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Juveniled Justice System Structure & Process
Jurisdictional Boundaries
Q: Are emancipated juveniles tried in the adult criminal justice system?
A: Not always. Of the 36 states that have statutory emancipation procedures, juvenile emancipation implies automatic adult status and trial in the criminal justice system in 5 states (Connecticut, North Carolina, Oregon, Vermont, Wyoming).

Juvenile Emancipation, 2011

State Allow
juvenile emancipation
Emancipation implies
adult status
Emancipation does not
imply adult status

Number of states 36 5 8

Alabama X
Alaska X
Arizona X

Arkansas X X
California X
Colorado X

Connecticut X X
Delaware
District of Columbia

Florida X
Georgia X
Hawaii* X X

Idaho
Illinois X
Indiana X X

Iowa X X
Kansas X
Kentucky* X

Louisiana X
Maine X
Maryland

Massachusetts
Michigan X
Minnesota

Mississippi X
Missouri* X
Montana X

Nebraska
Nevada X X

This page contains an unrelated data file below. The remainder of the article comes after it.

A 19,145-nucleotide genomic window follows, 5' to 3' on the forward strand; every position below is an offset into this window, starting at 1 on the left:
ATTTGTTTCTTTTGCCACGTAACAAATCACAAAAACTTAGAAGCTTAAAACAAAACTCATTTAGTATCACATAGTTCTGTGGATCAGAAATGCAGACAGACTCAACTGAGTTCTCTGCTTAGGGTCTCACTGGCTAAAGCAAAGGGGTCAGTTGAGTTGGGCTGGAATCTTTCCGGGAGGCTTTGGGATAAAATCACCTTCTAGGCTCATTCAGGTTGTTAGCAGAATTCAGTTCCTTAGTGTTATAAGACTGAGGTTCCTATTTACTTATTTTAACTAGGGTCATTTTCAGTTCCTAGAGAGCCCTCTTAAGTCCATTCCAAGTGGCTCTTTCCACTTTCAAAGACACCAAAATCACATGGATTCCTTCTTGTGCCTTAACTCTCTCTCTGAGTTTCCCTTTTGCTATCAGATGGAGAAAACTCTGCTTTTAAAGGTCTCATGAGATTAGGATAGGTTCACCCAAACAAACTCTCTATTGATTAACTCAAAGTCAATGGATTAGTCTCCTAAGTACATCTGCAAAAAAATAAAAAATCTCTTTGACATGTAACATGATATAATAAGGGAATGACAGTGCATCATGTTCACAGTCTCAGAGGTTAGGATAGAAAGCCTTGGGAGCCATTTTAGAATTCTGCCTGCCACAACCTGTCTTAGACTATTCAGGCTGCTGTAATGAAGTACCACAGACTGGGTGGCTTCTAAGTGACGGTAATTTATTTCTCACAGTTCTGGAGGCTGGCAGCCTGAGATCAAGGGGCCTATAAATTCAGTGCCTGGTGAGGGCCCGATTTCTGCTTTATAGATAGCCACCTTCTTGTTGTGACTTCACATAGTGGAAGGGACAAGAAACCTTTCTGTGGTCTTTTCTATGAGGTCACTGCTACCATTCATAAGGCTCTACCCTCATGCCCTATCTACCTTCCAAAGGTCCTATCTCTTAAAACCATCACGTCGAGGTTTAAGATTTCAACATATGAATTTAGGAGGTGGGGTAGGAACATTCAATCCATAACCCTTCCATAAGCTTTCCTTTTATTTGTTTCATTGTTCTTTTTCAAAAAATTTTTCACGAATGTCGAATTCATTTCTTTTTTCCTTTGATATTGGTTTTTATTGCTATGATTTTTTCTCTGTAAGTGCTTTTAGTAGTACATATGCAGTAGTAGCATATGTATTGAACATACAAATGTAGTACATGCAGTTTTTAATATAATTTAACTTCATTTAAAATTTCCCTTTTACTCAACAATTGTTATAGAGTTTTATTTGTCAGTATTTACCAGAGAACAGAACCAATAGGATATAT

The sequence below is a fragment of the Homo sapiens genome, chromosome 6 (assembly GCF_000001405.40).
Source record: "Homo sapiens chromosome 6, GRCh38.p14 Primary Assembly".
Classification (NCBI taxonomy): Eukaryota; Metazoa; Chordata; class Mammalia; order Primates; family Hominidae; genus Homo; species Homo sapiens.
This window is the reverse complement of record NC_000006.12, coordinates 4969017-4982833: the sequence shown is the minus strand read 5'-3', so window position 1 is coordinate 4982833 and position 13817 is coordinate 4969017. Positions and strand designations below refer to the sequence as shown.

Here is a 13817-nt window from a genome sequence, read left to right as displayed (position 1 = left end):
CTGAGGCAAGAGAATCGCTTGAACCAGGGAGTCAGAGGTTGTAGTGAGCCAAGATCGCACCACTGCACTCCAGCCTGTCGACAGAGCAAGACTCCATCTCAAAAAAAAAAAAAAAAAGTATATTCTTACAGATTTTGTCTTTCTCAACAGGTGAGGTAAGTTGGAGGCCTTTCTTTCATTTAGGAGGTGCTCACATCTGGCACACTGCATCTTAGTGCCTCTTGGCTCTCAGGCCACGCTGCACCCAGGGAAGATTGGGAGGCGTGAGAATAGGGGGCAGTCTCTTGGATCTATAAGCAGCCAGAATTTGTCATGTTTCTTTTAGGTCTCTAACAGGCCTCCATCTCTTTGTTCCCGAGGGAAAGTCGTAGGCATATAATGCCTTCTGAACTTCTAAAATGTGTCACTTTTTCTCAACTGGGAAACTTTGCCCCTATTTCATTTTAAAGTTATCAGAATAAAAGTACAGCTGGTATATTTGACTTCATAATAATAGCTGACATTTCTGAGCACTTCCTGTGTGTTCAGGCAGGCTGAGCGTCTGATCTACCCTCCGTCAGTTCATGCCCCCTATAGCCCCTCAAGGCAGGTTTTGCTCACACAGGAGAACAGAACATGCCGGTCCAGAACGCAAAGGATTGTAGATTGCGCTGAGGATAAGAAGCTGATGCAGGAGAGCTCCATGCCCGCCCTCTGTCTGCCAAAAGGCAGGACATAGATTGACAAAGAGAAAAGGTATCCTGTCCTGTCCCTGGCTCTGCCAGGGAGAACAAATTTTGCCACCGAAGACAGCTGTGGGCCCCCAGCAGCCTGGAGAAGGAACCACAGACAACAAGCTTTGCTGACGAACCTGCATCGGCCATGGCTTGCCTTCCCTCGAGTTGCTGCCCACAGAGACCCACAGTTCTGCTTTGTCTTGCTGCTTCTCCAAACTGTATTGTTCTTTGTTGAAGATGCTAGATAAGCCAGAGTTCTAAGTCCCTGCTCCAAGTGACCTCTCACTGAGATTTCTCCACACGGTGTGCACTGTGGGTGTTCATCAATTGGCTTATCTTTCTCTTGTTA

New Hampshire

New Jersey
New Mexico X
New York

North Carolina X X
North Dakota
Ohio* X

Oklahoma X
Oregon X X
Pennsylvania

Rhode Island
South Carolina
South Dakota X

Tennessee X
Texas X
Utah X X

Vermont X X
Virginia X
Washington X X

West Virginia X X
Wisconsin
Wyoming X X

*These 4 states have limited emancipation procedures.

  • Juvenile emancipation is a legal mechanism by which a juvenile is freed from parental or guardian control.
  • States differ in their policy and procedures for emancipating juveniles. Thirteen states and the District of Columbia have no statutory emancipation procedures.
  • An "X" in a column denotes that the state explicitly addresses emancipation in statute. States that do not have an "X" may have practices that are related to the status of emancipated juveniles; however these practices are not explicitly addressed in statute.

Internet citation: OJJDP Statistical Briefing Book. Online. Available: http://www.ojjdp.gov/ojstatbb/structure_process/qa04126.asp?qaDate=2011. Released on September 24, 2013.

Developed for the State Training and Technical Assistance Center by the National Center for Juvenile Justice (NCJJ), with funding from the Office of Juvenile Justice and Delinquency Prevention (OJJDP), Office of Justice Programs, U.S. Department of Justice. The following NCJJ staff contributed to this state profile: Sean Addie, Teri Deal, Kathy Firestine, Anne Fromknecht, Hunter Hurst, Anne Rackow, Crystal Robson, Linda Szymanski, Lauren Vessels, and Andrew Wachter.

 

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